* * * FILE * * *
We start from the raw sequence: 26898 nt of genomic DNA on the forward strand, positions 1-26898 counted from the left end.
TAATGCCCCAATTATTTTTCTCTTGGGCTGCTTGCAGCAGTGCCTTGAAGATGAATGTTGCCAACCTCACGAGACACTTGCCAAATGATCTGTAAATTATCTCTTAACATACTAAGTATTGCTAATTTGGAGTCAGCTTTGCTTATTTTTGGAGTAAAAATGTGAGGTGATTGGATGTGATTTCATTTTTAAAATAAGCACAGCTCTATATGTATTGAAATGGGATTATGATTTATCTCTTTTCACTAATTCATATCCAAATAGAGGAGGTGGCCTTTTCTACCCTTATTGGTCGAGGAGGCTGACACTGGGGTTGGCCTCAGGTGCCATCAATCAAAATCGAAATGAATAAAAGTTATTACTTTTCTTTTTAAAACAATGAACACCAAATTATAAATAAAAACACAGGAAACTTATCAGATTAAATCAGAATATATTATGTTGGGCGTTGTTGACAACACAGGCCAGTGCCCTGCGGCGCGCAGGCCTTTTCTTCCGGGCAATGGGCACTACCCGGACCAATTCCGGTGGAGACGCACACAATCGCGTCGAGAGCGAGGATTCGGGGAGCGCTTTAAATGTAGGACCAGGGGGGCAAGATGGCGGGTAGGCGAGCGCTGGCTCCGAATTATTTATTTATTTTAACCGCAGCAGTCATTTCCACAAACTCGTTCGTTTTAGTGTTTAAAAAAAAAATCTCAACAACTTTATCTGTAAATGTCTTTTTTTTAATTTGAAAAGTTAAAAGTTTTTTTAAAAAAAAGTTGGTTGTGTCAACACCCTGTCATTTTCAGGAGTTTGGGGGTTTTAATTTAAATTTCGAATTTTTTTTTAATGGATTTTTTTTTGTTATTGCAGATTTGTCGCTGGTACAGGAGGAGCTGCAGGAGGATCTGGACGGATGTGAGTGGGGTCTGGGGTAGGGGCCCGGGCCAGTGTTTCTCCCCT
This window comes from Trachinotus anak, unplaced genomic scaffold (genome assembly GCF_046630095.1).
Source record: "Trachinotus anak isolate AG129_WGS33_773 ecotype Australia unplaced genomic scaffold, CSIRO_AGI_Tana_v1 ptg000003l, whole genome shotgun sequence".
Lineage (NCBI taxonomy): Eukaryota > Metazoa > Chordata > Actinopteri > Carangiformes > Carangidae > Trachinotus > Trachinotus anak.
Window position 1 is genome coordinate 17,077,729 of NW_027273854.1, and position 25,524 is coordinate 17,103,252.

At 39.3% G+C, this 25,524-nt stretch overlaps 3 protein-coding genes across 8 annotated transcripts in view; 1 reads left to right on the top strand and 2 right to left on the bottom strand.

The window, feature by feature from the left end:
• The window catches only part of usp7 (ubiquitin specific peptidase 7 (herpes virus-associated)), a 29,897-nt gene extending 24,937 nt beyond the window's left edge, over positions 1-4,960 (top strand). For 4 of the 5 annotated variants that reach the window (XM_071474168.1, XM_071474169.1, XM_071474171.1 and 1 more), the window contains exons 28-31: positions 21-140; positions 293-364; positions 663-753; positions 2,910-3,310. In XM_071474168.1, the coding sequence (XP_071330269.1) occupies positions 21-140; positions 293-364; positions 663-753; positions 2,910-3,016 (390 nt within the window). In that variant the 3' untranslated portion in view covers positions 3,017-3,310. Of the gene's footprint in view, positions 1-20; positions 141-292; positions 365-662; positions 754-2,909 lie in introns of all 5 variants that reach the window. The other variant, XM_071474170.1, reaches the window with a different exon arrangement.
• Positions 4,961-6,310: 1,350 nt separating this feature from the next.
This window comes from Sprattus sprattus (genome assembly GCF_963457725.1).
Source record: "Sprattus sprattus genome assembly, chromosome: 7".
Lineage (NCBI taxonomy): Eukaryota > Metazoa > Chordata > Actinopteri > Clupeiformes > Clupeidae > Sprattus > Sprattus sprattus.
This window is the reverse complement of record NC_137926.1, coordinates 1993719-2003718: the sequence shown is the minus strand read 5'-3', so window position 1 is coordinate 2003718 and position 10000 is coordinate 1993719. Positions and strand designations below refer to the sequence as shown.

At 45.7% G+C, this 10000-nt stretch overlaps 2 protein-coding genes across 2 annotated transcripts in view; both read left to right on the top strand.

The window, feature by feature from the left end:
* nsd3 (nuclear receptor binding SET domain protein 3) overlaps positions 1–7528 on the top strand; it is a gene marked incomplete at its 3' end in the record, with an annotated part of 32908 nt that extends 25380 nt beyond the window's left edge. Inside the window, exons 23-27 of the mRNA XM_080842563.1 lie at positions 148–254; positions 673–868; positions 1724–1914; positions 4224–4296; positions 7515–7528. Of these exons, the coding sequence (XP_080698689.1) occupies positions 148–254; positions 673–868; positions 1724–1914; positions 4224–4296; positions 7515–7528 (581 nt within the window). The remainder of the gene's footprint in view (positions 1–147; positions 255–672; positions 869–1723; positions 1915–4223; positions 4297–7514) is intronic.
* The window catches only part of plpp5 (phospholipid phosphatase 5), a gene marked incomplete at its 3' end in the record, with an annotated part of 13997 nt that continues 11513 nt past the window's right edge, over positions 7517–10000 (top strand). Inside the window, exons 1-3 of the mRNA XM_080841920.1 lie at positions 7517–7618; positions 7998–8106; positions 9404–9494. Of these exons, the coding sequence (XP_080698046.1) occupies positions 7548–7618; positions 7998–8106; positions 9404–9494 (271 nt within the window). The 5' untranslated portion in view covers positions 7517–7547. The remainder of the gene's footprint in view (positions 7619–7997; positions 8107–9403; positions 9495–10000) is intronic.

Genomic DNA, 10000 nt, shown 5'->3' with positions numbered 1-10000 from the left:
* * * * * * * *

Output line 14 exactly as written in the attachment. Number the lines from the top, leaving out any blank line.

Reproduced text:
This window is the reverse complement of record NC_137926.1, coordinates 1993719-2003718: the sequence shown is the minus strand read 5'-3', so window position 1 is coordinate 2003718 and position 10000 is coordinate 1993719. Positions and strand designations below refer to the sequence as shown.